Roland Garros welcomed us with thunder and rain but the weather cleared up quickly and the men’s semi finals were on, just 60 minutes delayed.
The match between Swiss Roger Federer and Spanish Raphael Nadal was touted as the “battle of the giants” and it really was. A truly spectacular game with the French audience adding extra spice by cheering on the players both in well and awkwardly chosen moments.
Nadal won 6-3, 4-6, 6-4, 6-3 which took him to the finals against the Argentine Puerta. A nice touch was the fact that it was Raphael’s 19th birthday. He could not have wished for a better birthday present.
Nadal went on to win the French Open last Sunday by beating Puerta 6-7, 6-3, 6-1, 7-5.
La Bohème by Giacomo Puccini is (once again) a story about love and despair; life and death.
The opera is set in Paris, circa 1840. Central characters are the four struggling artists painter Marcello, poet Rodolfo, Colline the philosopher and the musician Schaunard. Marcello has a jealous relationship with the popular cabaret singer Musetta while Rodolfo falls in love with the already dying Mimi.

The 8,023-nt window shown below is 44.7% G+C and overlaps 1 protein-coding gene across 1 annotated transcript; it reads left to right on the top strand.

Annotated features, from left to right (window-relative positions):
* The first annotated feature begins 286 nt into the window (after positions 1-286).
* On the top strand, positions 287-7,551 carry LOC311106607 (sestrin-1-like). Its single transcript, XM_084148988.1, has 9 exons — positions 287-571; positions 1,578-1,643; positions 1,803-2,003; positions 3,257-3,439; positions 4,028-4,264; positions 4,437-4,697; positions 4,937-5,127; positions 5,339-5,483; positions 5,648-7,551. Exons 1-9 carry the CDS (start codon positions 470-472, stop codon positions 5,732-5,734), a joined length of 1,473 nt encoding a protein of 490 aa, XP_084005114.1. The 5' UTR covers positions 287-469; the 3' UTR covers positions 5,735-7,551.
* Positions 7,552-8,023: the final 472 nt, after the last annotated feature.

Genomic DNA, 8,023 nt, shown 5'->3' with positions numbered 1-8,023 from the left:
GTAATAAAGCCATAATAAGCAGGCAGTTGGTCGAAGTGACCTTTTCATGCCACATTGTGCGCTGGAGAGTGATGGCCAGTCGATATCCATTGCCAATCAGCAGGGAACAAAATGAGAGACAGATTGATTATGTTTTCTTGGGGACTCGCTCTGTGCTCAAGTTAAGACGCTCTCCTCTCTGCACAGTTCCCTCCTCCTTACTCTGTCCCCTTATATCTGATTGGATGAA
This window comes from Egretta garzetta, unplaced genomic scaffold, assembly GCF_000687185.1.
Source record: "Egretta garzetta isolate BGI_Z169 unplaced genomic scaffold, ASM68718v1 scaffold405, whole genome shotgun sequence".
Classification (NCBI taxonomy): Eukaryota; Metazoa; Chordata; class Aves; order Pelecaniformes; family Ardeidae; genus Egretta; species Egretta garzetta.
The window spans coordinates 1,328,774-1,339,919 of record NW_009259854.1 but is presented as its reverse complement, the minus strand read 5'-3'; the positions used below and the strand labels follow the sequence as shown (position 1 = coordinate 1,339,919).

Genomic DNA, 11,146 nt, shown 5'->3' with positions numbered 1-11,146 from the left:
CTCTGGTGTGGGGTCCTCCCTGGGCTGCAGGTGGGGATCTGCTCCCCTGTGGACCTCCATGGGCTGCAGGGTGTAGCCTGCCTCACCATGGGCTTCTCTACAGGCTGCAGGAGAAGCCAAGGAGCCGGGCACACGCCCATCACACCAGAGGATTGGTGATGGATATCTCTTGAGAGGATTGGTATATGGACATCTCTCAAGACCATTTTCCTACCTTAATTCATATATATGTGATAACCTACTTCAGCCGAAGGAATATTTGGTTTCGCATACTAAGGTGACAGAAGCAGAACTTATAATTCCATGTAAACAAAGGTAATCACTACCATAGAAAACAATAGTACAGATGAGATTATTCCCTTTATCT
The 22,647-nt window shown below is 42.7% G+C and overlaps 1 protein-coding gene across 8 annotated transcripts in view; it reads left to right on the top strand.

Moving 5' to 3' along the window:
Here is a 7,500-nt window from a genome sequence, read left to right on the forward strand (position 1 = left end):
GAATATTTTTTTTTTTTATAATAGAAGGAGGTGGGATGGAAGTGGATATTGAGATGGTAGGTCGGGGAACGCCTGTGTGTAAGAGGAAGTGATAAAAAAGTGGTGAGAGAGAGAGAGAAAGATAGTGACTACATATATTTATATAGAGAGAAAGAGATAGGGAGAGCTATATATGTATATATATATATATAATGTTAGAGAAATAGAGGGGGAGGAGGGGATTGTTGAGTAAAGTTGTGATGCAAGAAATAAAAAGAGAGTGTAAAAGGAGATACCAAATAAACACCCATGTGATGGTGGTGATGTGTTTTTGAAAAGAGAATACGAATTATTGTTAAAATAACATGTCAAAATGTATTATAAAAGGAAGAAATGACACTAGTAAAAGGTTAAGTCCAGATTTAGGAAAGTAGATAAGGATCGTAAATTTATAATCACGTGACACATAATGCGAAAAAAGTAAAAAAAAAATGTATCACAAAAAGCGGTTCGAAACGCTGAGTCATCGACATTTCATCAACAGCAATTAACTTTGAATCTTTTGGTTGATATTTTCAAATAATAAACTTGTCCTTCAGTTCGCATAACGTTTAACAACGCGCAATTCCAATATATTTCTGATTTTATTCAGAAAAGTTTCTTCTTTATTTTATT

Royal Albert Hall offers a big area for the stage and it was used well. The stage had a circular composition where sometimes the action was focused to the middle and other times things were happening in various parts of the stage. Something that would not have been possible at a traditional opera stage, e.g. at the Royal Opera House in Covent Garden, London.
The biggest downfall of the performance is that it is sung in English. While I don’t speak much Italian, an opera is always much more powerful in the original language. Especially such beautiful language as Italian. Further more, when an opera is sung in a foreign language, there are always subtitles that let one follow the dialog if necessary.